Back in the days of Malibu Comics, I hired Mr. K to write some text pieces and introductions to many of our comic strip reprints. They were fascinating and entertaining and I always found out stuff I didn't know – he was the pre-Google Google for certain topics. And his work would arrive many days before his deadline.
I also had the privilege of editing two big softcover books of his, written with his then-frequent collaborator John Cawley, another guy who knows more about animation than Don Bluth forgot. One book was Cartoon Confidential, one of my favorite books I ever got to work on.
The other was the Animation Art Buyer's Guide and Price Guide, which was an inexpensive book about buying, selling, pricing animation art and stuff to look for and look out for.
Read More | Jim Korkis Interview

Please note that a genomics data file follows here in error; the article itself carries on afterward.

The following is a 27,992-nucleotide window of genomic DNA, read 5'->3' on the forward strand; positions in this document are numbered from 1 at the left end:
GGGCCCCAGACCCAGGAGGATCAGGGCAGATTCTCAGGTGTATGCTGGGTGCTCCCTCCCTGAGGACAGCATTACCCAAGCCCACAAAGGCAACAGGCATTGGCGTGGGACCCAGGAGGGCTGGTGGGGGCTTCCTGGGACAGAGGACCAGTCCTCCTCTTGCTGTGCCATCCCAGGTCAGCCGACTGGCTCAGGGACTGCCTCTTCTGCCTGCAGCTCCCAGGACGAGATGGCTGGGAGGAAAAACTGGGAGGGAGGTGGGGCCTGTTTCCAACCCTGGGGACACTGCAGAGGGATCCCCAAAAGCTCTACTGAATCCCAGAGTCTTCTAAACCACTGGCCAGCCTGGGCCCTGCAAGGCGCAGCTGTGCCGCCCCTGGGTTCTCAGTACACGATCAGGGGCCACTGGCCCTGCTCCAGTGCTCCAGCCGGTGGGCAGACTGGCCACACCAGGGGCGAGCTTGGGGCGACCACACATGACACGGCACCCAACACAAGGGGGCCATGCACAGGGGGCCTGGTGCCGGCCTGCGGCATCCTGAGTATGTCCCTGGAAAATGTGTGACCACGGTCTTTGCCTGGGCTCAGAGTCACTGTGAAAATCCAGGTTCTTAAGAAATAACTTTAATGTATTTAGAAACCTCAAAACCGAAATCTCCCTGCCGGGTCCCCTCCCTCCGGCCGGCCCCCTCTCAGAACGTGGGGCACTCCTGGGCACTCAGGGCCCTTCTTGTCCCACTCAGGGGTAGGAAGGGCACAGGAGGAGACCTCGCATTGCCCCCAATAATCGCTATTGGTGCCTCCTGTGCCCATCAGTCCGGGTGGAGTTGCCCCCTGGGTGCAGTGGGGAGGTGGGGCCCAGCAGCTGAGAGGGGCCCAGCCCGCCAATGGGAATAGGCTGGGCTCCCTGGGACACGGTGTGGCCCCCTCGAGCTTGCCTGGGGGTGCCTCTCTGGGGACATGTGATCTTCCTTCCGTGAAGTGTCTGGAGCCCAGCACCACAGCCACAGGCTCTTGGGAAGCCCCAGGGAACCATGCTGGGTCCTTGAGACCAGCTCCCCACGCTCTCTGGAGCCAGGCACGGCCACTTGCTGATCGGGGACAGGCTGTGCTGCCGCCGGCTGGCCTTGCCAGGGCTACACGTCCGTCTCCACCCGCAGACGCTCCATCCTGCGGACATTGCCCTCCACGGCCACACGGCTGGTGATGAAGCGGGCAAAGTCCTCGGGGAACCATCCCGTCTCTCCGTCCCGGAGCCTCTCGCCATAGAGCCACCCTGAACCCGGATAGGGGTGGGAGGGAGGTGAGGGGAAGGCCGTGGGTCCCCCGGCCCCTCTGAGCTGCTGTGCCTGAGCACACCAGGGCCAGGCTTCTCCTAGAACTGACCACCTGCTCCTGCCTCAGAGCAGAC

Happy Halloween to all of you!
My costume this year is simple - I’m going to walk around with my iPad and call myself The Future Of Comics. Which, I admit, is something I do pretty much every day.
First off, congratulations to my pals at Boom! Studios and their sales on Stan Lee’s Soldier Zero #1. And kudos to Boom for sharing their actual numbers.
And if you’d like a 10-page freeview of the November release of Stan Lee’s The Traveler #1 by Mark Waid and Chris Hardin, Scoop has that for you too.
Let’s see what else is out on the internets...
Zombies: Pop culture historian Jim Beard writes about the Walking Dead phenomenon that will soon be sweeping the nation thanks to the new AMC TV series.
Beard, by the way, is the editor of a new anthology that looks back at the Batman TV series of the 1960s, Gotham City: 14 Miles.
If you're a fan of Marvel Comics, then you know about Marvel's monsters like Fin Fang Foom and Tim Boo Bah. But are you ready for Marvel's Monster Trucks?
Well get ready to rumble, you V-8ers, Red Staters and Import Haters!
Marvel Entertainment, no doubt a division that rests somewhere between Marvel Comics and Disney, has expanded its deal with Feld Motor Sports, the motor sports entertainment company (and owners of the Ringling Bros And Barnum & Bailey Circus, go figure).
Read More | Marvel Monster Trucks